In determining that the trial court erred in overruling the plea in abatement, the Court explained that abatement does not rest solely on the idea of the “same” cause of action, but whether the judgment in the first action would dispose of the issues in the second action. Id. at 204. All the issues do not have to be the same, however, as long as the “crucial, determinative issues are identical”. Id. In other words, once jurisdiction attaches in the first suit, the pleadings may be amended to add additional claims and parties, and therefore jurisdiction cannot be taken away by a later-filed suit. Id.
In Boyett, there were different defendants involved and even slightly different claims, but the essential questions raised in both cases were almost identical. 465 S.W.2d at 206. Moreover, as the Travis County District Court had proper jurisdiction, the court had the power to allow additional claims and/or defendants to be added. Id.
To sum this up, we truly have a race to the courthouse as the first-filed case should have dominant jurisdiction. In the Volkswagen case, the only difference between the first and later-filed cases involve the party bringing the suit – the State of Texas vs. several counties. The defendants were the same and the statute was the same. If Live Oak County was to file a lawsuit against the manufacturers of opioids and later the State of Texas filed a lawsuit against the manufacturers of opioids relying on the exact same causes of action, the later-filed suit should be abated.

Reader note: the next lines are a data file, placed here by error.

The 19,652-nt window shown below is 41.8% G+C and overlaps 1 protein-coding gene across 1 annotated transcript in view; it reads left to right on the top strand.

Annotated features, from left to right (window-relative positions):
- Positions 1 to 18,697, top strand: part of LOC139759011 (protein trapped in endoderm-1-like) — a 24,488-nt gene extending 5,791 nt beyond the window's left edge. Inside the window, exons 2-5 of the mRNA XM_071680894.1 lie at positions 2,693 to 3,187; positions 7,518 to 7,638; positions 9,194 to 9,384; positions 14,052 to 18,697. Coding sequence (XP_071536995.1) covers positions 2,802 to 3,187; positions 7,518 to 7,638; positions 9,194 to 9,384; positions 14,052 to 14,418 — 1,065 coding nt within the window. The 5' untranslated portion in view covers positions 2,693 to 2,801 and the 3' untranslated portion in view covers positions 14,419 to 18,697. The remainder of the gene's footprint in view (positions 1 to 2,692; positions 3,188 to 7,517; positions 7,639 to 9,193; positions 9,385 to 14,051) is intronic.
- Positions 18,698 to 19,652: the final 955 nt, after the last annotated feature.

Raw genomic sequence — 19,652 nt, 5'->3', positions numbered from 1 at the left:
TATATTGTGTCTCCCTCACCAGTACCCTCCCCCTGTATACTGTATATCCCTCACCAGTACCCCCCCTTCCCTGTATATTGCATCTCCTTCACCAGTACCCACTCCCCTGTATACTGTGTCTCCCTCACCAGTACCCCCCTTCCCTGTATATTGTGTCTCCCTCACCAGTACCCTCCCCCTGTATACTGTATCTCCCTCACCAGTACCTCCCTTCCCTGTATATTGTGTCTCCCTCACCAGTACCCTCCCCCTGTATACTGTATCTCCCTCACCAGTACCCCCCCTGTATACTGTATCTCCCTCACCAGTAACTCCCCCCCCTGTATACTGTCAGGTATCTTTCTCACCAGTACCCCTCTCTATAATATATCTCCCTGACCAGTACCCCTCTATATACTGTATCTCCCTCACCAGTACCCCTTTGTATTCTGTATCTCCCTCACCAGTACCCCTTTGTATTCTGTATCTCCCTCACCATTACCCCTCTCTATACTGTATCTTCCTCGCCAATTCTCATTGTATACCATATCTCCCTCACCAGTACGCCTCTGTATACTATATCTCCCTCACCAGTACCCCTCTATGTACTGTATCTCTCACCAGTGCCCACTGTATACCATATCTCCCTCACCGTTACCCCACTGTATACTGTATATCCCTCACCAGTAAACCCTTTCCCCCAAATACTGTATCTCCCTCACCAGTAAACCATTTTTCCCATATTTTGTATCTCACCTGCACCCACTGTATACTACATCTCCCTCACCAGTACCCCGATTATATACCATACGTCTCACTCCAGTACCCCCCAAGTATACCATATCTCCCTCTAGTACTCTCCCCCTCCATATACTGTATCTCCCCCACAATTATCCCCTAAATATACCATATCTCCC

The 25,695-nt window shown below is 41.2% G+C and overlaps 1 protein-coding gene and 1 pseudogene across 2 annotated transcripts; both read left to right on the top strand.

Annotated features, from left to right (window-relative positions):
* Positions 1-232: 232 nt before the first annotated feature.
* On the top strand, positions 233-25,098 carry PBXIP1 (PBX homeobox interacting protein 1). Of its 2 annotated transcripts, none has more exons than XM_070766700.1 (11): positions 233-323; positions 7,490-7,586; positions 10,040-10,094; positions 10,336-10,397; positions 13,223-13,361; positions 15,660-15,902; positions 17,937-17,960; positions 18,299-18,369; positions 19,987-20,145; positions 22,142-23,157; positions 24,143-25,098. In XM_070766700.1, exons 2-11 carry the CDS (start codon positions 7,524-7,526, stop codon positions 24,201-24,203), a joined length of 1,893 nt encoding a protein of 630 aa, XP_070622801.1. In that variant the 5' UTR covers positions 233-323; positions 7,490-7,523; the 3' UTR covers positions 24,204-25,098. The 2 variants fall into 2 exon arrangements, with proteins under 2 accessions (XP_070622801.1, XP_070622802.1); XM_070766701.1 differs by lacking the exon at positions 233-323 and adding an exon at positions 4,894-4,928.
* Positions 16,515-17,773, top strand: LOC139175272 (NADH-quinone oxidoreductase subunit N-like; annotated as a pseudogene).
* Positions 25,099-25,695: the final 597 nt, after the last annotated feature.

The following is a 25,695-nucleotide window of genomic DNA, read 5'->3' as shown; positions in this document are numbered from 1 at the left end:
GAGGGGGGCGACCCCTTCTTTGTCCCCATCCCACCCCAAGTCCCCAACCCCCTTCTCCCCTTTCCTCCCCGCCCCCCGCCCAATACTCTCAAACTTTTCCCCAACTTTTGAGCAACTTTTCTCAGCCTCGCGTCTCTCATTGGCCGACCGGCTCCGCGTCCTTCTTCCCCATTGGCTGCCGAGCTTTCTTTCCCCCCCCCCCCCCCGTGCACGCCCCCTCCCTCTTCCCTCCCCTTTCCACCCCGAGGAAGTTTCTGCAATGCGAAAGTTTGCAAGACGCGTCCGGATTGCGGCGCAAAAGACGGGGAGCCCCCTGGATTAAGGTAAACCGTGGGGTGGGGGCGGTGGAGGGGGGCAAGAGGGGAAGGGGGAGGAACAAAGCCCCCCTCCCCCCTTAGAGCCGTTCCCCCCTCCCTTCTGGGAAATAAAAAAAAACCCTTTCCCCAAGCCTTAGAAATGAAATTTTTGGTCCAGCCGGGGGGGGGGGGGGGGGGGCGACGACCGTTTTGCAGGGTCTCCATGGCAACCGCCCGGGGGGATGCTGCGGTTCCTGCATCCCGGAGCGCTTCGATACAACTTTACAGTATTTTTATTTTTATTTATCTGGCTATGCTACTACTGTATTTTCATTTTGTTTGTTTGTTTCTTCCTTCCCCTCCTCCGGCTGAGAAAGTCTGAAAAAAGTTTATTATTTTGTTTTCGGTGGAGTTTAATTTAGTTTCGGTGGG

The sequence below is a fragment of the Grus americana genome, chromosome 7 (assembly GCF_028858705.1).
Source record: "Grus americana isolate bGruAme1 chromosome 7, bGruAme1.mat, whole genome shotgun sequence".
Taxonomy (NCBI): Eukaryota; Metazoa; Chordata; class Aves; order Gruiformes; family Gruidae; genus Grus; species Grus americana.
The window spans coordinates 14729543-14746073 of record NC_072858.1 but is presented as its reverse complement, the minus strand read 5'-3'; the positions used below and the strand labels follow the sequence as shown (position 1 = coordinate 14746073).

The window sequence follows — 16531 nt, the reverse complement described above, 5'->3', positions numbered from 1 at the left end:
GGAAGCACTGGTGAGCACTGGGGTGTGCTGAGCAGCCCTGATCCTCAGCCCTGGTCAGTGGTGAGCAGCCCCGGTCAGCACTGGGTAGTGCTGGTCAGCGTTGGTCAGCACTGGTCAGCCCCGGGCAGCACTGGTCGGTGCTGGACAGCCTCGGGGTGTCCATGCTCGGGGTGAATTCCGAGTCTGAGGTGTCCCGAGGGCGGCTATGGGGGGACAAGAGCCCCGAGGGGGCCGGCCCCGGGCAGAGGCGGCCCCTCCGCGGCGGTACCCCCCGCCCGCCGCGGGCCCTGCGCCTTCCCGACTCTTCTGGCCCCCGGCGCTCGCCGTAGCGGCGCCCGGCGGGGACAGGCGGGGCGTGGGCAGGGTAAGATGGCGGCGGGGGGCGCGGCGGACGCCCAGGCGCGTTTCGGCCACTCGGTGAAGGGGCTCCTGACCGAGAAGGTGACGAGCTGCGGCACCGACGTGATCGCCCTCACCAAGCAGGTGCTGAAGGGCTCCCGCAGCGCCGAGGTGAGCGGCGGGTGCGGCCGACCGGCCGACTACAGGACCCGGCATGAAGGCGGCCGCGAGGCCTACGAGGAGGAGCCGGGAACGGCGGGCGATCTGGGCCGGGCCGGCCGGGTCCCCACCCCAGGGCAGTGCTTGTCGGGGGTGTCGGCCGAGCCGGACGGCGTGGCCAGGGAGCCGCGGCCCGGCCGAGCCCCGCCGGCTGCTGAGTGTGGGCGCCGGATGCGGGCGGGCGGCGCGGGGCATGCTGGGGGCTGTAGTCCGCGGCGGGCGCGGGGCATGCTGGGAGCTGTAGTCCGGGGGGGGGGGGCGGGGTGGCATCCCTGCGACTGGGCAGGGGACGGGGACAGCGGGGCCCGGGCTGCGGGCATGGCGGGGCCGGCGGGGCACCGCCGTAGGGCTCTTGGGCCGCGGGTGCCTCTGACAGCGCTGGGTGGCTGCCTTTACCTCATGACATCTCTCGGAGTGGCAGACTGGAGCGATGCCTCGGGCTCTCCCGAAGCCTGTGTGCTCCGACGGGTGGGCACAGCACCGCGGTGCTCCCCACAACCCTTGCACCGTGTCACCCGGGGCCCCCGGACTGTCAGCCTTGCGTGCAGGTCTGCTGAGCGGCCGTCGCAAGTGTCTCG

We know that the causes of action available to Live Oak County and the State of Texas may differ, however, which puts the analysis more in line with Boyett. There are two different possibilities that could result from a later-filed case by the State of Texas: 1. The State of Texas case has claims that Live Oak County cannot bring and the lawsuit filed by Live Oak County has claims that the State of Texas cannot bring, and therefore the Court concludes that abatement does not apply and both lawsuits may proceed or 2. The first case filed by Live Oak County has dominant jurisdiction and the case filed by the State of Texas is abated, but the Live Oak County case is required to add any additional claims and/or parties necessary, including an intervention by the State of Texas for claims Live Oak County cannot make. The most important aspect of abatement, however, is to file first to have the strongest argument no matter the individual facts we may face at a later date.
1 Note that one unique aspect of this case is that the counties’ later-filed suits had been placed into a MDL and the court discusses whether the fact that the suits were pending in the MDL should play a part in whether the cases should be abated. Ultimately it did not, and therefore I am not incorporating that language herein.